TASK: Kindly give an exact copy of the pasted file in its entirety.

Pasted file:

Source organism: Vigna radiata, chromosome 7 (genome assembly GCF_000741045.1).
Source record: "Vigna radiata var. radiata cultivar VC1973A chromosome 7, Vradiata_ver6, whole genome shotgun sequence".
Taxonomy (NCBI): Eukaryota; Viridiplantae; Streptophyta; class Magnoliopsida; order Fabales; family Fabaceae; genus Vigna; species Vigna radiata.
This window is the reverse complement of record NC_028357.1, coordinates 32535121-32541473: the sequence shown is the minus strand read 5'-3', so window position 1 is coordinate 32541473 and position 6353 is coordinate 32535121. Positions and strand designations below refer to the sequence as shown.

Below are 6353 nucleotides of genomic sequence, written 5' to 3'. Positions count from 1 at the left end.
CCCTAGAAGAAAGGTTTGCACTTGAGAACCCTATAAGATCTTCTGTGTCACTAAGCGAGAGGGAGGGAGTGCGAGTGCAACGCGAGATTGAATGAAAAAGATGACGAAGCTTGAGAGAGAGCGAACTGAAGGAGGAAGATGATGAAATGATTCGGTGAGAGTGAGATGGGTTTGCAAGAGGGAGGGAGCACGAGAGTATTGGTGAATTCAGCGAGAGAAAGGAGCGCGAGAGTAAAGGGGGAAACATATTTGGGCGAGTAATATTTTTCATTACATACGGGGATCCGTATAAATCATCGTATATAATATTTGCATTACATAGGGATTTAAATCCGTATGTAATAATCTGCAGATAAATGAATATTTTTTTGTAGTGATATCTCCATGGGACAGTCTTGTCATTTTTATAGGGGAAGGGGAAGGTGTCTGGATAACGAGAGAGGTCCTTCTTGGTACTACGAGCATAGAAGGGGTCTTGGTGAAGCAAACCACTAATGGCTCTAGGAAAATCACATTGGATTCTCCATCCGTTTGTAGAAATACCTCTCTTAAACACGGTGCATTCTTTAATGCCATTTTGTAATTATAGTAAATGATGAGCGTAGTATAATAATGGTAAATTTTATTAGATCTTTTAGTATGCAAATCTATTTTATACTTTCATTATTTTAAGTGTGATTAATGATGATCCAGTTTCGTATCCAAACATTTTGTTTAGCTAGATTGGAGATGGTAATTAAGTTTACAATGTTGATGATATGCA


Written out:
Source organism: Vigna radiata, chromosome 7 (genome assembly GCF_000741045.1).
Source record: "Vigna radiata var. radiata cultivar VC1973A chromosome 7, Vradiata_ver6, whole genome shotgun sequence".
Taxonomy (NCBI): Eukaryota; Viridiplantae; Streptophyta; class Magnoliopsida; order Fabales; family Fabaceae; genus Vigna; species Vigna radiata.
This window is the reverse complement of record NC_028357.1, coordinates 32535121-32541473: the sequence shown is the minus strand read 5'-3', so window position 1 is coordinate 32541473 and position 6353 is coordinate 32535121. Positions and strand designations below refer to the sequence as shown.

Below are 6353 nucleotides of genomic sequence, written 5' to 3'. Positions count from 1 at the left end.
CCCTAGAAGAAAGGTTTGCACTTGAGAACCCTATAAGATCTTCTGTGTCACTAAGCGAGAGGGAGGGAGTGCGAGTGCAACGCGAGATTGAATGAAAAAGATGACGAAGCTTGAGAGAGAGCGAACTGAAGGAGGAAGATGATGAAATGATTCGGTGAGAGTGAGATGGGTTTGCAAGAGGGAGGGAGCACGAGAGTATTGGTGAATTCAGCGAGAGAAAGGAGCGCGAGAGTAAAGGGGGAAACATATTTGGGCGAGTAATATTTTTCATTACATACGGGGATCCGTATAAATCATCGTATATAATATTTGCATTACATAGGGATTTAAATCCGTATGTAATAATCTGCAGATAAATGAATATTTTTTTGTAGTGATATCTCCATGGGACAGTCTTGTCATTTTTATAGGGGAAGGGGAAGGTGTCTGGATAACGAGAGAGGTCCTTCTTGGTACTACGAGCATAGAAGGGGTCTTGGTGAAGCAAACCACTAATGGCTCTAGGAAAATCACATTGGATTCTCCATCCGTTTGTAGAAATACCTCTCTTAAACACGGTGCATTCTTTAATGCCATTTTGTAATTATAGTAAATGATGAGCGTAGTATAATAATGGTAAATTTTATTAGATCTTTTAGTATGCAAATCTATTTTATACTTTCATTATTTTAAGTGTGATTAATGATGATCCAGTTTCGTATCCAAACATTTTGTTTAGCTAGATTGGAGATGGTAATTAAGTTTACAATGTTGATGATATGCA